I have always touted, on various running forums, how important it is to get your gait analyzed and to find the right shoe for you. Shoes are as personal as sports bras. What’s hot and trendy in running shoes at any given time may or may not be the right shoe for you. Wearing an ill-fitting shoe while running can make the experience horrendous. On the flip side, wearing the right shoe can make you feel as though you could run forever. Kindrunner’s in-depth gait analysis process for their customers is unlike anything that other online retailers do. Kindrunner strives to offer the same fit and expertise of a running store but within the comfort of your own home! You’ll never again have to worry about wearing mismatched socks to a shoe store (or is that just me?).

Expert Product Reviews

Every single product that Kindrunner carries comes with it’s own professional review. No more weighing the pros and cons or second guessing your purchase after you’ve already made it (well, I guess can always send it back if I don’t like it….). Kindrunner wants to send you the product that you want and also wants you to be happy with your purchase. The expert reviews are fantastic – especially as I’m usually so indecisive because all the online shopping is usually by pictures only. So the expert running shoes reviews are perfect for me! :)

Easy 365 returns

You are able to return your purchase within 365 days of purchase if the product is reasonably unworn, in the state you received the product, and in the original packaging. Kindrunner doesn’t make you jump through hoops to return/exchange a product!

The treadmill: a modern torture device?

Last year I travelled around Europe and while in Amsterdam, I went to a torture museum. I noticed the exhibit was missing a treadmill.
I love running, not only because it’s my ‘me’ time and time to relax, but it’s when I get to explore the city and the trails. When I go running, I transition to ’kid mode’: I anxiously frolic down the path and am always super excited to turn the next corner to discover what lies ahead.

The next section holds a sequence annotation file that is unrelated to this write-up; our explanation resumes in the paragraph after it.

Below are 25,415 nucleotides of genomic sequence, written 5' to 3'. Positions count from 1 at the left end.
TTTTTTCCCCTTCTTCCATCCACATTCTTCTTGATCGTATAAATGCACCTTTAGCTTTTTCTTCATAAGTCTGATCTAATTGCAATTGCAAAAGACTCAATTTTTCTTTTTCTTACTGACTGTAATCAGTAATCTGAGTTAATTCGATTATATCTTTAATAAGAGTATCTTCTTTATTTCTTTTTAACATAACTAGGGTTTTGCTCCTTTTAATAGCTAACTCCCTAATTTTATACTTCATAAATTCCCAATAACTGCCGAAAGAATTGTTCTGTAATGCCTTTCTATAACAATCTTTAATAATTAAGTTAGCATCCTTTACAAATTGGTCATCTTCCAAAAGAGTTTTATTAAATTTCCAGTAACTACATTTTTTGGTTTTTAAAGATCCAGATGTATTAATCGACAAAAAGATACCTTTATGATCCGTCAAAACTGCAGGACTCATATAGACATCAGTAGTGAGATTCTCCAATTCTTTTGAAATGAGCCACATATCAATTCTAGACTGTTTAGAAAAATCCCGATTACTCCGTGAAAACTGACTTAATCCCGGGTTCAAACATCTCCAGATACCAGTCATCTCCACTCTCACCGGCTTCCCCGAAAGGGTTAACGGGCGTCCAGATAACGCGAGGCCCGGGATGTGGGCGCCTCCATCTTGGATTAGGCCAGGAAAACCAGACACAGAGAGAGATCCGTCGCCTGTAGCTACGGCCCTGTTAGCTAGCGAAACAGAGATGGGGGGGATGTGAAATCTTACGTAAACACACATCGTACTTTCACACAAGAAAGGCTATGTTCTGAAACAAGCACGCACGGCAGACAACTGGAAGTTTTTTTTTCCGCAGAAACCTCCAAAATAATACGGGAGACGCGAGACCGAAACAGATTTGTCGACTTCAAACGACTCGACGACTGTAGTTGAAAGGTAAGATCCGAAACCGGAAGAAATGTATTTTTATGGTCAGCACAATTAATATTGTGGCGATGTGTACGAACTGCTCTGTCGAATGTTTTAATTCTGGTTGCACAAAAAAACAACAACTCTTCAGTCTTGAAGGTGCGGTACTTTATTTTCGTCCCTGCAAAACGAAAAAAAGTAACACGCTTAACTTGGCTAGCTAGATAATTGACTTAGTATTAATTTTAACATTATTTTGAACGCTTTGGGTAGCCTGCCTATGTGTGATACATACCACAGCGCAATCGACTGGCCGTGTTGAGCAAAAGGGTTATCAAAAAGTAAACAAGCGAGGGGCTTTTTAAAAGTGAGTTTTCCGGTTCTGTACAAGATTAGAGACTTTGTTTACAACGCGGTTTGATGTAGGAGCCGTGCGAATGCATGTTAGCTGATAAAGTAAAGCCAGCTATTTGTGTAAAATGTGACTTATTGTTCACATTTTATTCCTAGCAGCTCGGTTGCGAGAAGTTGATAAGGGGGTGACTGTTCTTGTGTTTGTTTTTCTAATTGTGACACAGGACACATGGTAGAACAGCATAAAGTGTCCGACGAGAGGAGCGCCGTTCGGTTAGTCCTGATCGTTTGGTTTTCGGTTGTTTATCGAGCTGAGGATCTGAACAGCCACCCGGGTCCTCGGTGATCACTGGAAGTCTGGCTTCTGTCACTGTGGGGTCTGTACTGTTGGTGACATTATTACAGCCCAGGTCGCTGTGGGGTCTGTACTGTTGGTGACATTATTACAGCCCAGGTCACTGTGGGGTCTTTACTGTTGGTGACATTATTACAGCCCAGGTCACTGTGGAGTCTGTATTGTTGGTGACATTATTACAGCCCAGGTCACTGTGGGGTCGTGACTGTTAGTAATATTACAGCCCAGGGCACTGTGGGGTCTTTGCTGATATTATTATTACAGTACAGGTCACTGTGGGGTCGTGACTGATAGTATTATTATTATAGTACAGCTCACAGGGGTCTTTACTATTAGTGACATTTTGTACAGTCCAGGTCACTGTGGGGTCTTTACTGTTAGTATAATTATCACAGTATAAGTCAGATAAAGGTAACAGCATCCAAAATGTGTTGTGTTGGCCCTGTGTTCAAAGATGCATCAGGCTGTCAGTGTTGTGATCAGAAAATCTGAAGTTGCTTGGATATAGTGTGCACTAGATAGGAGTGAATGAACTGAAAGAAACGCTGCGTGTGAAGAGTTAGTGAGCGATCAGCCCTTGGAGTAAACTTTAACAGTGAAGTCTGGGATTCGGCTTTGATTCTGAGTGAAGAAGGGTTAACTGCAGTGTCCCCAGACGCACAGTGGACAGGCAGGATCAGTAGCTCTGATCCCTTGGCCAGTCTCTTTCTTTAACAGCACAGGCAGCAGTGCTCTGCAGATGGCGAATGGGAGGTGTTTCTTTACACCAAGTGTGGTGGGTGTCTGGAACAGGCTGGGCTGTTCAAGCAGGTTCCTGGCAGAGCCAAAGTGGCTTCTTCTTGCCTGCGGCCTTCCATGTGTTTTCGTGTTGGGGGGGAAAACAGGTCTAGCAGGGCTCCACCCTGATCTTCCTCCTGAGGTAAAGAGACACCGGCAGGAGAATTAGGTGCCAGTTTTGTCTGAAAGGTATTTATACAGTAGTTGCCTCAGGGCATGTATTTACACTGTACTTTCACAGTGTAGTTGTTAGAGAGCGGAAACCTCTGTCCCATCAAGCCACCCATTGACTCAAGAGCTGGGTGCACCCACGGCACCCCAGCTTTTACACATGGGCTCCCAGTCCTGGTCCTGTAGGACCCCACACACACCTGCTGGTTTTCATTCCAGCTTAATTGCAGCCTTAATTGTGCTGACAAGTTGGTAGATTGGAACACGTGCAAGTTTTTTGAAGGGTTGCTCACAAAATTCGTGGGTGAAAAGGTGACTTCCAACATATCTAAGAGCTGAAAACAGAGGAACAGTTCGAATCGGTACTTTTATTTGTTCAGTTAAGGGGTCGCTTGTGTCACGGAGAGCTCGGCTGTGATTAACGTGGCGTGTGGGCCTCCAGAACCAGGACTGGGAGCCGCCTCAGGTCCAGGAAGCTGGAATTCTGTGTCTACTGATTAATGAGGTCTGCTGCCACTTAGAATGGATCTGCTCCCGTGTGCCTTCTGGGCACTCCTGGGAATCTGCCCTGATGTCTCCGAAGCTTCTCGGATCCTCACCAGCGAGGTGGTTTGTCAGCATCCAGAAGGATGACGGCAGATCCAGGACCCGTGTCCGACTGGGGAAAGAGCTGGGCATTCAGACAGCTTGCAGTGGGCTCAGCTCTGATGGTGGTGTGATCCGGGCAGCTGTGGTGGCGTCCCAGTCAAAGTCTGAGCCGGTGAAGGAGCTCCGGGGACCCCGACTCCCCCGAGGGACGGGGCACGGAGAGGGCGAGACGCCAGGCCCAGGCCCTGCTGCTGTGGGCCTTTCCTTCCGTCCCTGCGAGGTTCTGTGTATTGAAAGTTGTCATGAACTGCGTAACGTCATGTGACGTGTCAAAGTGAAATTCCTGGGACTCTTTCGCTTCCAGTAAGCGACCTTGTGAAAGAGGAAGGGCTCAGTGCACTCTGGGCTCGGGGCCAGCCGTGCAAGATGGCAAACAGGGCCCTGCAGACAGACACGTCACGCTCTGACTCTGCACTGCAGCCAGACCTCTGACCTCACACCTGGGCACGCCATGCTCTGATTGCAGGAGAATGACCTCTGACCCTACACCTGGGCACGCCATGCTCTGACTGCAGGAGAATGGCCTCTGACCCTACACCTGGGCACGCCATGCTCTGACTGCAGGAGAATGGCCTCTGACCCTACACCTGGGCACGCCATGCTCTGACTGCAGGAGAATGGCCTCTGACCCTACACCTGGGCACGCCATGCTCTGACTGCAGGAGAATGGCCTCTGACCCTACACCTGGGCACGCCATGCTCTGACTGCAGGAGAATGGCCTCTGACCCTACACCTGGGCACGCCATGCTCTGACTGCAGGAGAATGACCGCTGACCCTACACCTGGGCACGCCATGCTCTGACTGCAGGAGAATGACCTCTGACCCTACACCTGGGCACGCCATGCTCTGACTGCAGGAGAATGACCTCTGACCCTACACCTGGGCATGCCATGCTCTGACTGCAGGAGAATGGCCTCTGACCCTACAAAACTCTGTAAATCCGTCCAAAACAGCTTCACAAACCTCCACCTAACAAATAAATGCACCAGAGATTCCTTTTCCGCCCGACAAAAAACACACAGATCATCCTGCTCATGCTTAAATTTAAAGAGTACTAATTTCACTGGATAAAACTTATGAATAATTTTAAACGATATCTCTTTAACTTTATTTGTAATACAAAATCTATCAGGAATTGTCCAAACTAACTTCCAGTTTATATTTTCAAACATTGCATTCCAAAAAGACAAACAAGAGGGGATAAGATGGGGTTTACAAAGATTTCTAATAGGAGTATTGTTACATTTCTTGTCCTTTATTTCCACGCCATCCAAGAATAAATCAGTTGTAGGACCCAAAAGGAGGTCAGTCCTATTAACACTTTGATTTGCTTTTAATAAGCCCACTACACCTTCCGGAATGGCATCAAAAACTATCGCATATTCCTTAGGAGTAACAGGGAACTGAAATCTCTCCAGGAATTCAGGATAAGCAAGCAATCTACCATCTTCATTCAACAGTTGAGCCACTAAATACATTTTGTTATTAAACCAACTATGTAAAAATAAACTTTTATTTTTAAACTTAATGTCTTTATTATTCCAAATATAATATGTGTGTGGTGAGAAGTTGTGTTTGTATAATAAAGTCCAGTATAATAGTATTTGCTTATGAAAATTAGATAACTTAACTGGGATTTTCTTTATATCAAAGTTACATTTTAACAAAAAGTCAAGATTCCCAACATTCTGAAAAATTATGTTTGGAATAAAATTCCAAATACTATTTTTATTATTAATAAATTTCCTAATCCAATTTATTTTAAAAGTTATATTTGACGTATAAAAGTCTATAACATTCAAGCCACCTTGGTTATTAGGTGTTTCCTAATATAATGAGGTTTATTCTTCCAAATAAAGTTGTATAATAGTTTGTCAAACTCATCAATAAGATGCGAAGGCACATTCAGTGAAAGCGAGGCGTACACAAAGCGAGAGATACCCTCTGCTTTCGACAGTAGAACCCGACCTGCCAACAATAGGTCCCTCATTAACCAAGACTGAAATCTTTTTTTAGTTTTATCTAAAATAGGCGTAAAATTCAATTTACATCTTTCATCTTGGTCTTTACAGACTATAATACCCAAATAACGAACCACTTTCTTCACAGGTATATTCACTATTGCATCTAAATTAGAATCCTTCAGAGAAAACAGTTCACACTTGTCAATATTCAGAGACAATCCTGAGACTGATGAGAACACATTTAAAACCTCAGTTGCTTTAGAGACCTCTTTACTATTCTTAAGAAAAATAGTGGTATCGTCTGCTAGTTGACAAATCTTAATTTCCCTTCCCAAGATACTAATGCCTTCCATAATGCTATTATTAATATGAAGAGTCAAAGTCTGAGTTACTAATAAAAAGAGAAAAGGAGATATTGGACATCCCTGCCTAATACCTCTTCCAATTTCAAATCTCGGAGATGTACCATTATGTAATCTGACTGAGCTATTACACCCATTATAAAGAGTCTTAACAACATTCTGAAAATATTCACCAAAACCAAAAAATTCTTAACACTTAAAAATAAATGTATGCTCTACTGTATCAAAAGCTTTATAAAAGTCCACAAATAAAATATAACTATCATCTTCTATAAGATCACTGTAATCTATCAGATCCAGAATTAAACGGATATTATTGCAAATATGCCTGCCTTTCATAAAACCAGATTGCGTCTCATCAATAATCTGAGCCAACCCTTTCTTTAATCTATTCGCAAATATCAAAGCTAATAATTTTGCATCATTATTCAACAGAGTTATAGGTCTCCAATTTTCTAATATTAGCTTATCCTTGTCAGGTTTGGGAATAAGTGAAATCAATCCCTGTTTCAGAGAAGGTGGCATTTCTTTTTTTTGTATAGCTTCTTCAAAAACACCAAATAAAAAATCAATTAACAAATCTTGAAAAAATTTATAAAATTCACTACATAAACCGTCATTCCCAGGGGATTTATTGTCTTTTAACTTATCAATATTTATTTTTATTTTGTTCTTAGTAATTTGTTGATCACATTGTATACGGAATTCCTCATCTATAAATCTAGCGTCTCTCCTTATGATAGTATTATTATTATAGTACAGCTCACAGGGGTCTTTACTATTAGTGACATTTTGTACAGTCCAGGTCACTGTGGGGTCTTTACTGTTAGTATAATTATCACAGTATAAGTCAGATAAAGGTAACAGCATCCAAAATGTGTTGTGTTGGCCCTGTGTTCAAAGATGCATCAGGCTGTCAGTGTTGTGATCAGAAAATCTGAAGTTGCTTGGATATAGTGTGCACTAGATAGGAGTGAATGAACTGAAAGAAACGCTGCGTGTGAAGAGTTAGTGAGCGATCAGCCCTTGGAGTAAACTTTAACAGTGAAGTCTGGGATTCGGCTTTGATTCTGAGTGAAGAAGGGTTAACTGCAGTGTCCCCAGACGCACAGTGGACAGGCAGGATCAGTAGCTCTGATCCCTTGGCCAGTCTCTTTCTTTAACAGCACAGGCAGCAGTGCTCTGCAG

I am not a big fan of treadmills. Running in place inside a sweaty gym surrounded by walkers and other sweaty, hairy runners is my idea of a modern torture scenario (in my mind we are all hairy, especially when running on the treadmill). The treadmill reminds me too much of hamster wheels. I imagine the Big Guy looking down on us as we run at the gym and he bursts out laughing at the thin line between man and hamster.

green-wheel
Besides I always figured that if you can run, why not run outside and enjoy nature (yes, even in bad weather)!? Skip, hop, jump in puddles and relish in the smells of dew and dirt. Rain or shine, it’s always good being outside.

I know that I say treadmills are a form of torture, but I only say this with about 50% sarcasm. I actually have not run on the treadmill for mainly two reasons: 1) I LOVE running outside, and 2) I don’t have the attention span to run in place for miles and miles.
In February, I went running on the treadmill for the first time in over a decade. I don’t know if this will make complete sense to anybody other than myself but I consciously decided to begin running on the treadmill to be better than the machine. I pride myself on working really hard to get in shape and have a toned body. I love going to the gym and being able to use any machine (after all, not all gym goers can do this) – that is, every machine except the treadmill. At some point in the last ten years, my aversion to the treadmill became irrational and a chill would go down my spine if I was too near them.

So, I decided to suck it up and finally conquer the treadmill. If I can run 15+ miles consistently and wonder where the time went because running that distance is so much fun, I could certainly tough it out for a couple of miles on the treadmill.

That first four mile run on the treadmill was anything but fun. I have seemingly limitless energy and am also very easily distracted/bored. I am at my best when I do repeats of lifting weights or stretching at the gym as I’m always concentrating on how many reps I’ve done and/or how many sets I have to go. That first run on the treadmill made me feel like I needed some sort of tranquilizer because I was so fidgety. It was more mentally exhausting trying to keep myself motivated than anything else.